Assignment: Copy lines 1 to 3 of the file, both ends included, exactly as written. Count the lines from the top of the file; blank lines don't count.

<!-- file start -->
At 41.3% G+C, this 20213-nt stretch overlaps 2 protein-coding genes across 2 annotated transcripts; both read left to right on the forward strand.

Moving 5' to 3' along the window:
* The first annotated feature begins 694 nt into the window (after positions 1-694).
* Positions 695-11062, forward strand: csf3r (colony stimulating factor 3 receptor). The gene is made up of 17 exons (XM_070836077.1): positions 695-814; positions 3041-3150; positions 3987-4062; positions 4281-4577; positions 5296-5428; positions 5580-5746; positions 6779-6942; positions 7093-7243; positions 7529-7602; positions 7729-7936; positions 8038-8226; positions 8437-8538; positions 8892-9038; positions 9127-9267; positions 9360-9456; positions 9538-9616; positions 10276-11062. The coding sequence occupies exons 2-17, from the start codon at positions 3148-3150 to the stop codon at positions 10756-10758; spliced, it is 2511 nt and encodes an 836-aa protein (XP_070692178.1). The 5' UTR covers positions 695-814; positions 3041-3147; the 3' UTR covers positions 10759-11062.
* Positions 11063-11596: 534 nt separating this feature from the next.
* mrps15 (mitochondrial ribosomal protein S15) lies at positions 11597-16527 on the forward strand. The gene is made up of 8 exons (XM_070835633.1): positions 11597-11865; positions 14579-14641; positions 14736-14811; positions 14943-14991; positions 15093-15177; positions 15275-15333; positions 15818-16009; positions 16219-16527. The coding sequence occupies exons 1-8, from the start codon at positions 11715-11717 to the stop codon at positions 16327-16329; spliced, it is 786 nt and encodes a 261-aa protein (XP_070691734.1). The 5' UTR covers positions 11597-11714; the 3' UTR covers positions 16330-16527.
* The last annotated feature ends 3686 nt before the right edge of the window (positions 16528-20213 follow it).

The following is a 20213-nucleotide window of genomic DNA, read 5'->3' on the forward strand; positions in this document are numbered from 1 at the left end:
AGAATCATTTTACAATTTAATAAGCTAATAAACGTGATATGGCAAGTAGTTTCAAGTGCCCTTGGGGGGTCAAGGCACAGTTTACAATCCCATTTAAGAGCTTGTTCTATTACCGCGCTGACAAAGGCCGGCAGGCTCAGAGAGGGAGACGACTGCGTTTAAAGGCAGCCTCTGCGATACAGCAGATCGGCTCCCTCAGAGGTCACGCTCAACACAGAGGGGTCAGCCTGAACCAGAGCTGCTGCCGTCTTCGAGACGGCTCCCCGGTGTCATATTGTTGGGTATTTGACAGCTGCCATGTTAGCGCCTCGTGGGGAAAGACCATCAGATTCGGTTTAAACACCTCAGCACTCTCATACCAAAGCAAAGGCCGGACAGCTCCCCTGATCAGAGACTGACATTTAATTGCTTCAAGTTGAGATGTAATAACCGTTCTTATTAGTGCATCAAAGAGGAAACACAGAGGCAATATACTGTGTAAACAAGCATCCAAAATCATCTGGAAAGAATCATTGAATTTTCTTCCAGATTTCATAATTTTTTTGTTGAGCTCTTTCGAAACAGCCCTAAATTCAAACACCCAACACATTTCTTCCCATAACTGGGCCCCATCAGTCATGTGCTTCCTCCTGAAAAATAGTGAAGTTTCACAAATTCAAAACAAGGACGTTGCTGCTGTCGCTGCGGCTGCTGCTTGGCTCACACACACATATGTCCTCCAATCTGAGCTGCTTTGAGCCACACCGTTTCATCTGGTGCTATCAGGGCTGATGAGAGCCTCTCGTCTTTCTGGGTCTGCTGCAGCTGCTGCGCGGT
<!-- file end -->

At 41.3% G+C, this 20213-nt stretch overlaps 2 protein-coding genes across 2 annotated transcripts; both read left to right on the forward strand.

Moving 5' to 3' along the window:
* The first annotated feature begins 694 nt into the window (after positions 1-694).